# What does it mean that the weight is negative?

In a recent question on the Aviation Stack Exchange, one explained that would cause an autogyro's crash. Basically, it says that the one thing that would make the gyro crash is to unload the motor too much, as explained here:

[...] Unfortunately, as soon as the rotor stops spinning, the whole aircraft falls like a brick and the rotor may be impossible to restart in flight. This is a situation that should be avoided at all costs.

Normally it is not a problem since the weight of the aircraft keeps the rotor spinning. However, if the weight becomes too low or even negative, the angle of attack will become negative, and the rotor will slow down and eventually stop. It can happen when the pilot "pushes on the stick" and dives.

That's this bold text that caught my attention. I learned in high school that the weight of an object equals its mass in kg times the acceleration of gravity in N/kg. An object mass cannot be negative and AFAIK, neither does the acceleration of gravity. So how can it be possible that the weight is negative?

• That mass x g formula is for an object under no vertical acceleration. – Mike Dunlavey Mar 30 '18 at 13:26
• Why didn't you ask the person who posted the answer in Aviation SE? – sammy gerbil Mar 30 '18 at 22:19
• @sammygerbil Because the quote in my question is not his, but those of a reference given in his question. He asked about engine mechanics, nothing indicated he was skilled in physics (plus it would have been off-topic to talk about this on Aviation.SE). – avazula Mar 31 '18 at 11:59
• If someone quotes from a reference to explain his answer, it is reasonable to assume that he understands what the quote means. This answer has 130 votes : the Aviation community has judged that Wayne Conrad knows what he is talking about. Negative weight is a term used in aviation, so a person using Aviation SE who used the term in his answer would be expected to know what it means. The explanation of aviation terminology is not off topic in Aviation SE. Negative weight is not a term used in physics. Physicists can only guess what aviators mean by it, unless they are also aviators. – sammy gerbil Mar 31 '18 at 19:05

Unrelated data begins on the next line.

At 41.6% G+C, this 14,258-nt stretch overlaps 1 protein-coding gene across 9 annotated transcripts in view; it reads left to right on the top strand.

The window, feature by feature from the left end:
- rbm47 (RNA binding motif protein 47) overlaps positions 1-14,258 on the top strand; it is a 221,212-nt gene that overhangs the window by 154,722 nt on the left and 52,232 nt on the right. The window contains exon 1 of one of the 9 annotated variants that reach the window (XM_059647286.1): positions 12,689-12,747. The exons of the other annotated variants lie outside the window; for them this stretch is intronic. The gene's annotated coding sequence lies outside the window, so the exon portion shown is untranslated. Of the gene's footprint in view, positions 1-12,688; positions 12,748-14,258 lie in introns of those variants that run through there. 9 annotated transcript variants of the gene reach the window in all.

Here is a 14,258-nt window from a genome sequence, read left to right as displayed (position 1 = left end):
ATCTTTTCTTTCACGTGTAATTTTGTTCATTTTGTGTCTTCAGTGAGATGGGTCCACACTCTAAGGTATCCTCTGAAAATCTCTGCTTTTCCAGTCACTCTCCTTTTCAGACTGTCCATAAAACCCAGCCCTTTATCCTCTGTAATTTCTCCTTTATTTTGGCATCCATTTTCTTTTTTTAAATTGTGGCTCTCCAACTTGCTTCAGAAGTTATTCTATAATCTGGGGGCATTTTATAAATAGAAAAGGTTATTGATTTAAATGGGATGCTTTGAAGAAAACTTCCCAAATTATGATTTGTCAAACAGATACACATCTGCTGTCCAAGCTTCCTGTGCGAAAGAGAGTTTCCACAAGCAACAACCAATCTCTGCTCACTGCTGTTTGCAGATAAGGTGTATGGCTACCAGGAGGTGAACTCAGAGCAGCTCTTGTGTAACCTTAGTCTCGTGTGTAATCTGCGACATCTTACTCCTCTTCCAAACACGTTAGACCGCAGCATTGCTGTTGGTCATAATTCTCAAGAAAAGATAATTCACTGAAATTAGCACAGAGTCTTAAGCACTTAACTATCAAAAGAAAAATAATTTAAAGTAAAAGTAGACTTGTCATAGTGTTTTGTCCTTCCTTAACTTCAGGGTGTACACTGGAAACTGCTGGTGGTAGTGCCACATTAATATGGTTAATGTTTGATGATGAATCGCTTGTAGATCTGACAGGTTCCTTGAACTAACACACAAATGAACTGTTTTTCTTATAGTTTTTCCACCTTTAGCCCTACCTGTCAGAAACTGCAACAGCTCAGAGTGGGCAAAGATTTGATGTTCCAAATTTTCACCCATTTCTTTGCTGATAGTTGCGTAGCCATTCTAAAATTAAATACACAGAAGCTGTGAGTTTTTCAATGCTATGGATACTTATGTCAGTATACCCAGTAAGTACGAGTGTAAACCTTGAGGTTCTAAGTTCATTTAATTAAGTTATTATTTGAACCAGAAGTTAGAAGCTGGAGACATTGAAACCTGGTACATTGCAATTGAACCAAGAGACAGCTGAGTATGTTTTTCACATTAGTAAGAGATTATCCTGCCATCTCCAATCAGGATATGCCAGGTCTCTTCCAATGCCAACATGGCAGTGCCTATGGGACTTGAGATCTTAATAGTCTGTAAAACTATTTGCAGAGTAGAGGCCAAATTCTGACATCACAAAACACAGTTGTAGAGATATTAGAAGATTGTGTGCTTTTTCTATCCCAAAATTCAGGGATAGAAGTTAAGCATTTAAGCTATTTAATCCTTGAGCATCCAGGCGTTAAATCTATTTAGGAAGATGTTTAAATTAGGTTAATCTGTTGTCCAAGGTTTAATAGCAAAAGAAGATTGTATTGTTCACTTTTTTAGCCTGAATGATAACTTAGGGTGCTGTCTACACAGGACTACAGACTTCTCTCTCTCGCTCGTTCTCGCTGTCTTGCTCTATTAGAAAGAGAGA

• I'm sorry, I'm an engineer in embedded systems, I didn't know that there's no such thing as negative weight in physics. I knew the notion of weight and g and couldn't find the answer on internet, so I asked. – avazula Apr 1 '18 at 21:09

## 1 Answer

The weight of an object is the force given by Newton's second law:

$$F = ma$$

As you say the mass is constant, and if an object is neither accelerating up nor down the acceleration is just the gravitational acceleration $g \approx 9.81 \text{ms}^{-2}$. Then we get the familiar equation for the weight:

$$W = mg$$

However suppose you are doing a loop. If you've ever done this you'll remember that your weight increases at the bottom of the loop and decreases at the top of the loop. That's because at the bottom of the loop the plane is accelerating upwards and at the top of the loop the plane is accelerating downwards. If we call the plane's acceleration $a_p$ then the total acceleration is:

$$a = g + a_p$$

and the weight becomes:

$$W = m(g + a_p)$$

At the top of the loop the plane is accelerating downwards so $a_p \lt 0$ and that means $W \lt mg$ i.e. your weight is reduced.

Though I've never done it I'm told it is possible to pull a loop so tight that you experience negative acceleration at the top of the loop i.e. the plane's acceleration downwards is greater than the gravitational acceleration upwards and your weight becomes negative. I would guess this is what the post on the Aviation SE means.

• Ideally a loop is a circle where you pull about 2g at the bottom to start the upward curve, then at the top you could pull almost as little as 0g, progressing back to 2g at the bottom. You could make it tighter, with 3g at the bottom and 1g at the top. Or you could make it looser, with 1.5g at the bottom and -.5g at the top, meaning at the top you are in negative g. Extended negative g requires aerobatic capability. – Mike Dunlavey Mar 30 '18 at 13:19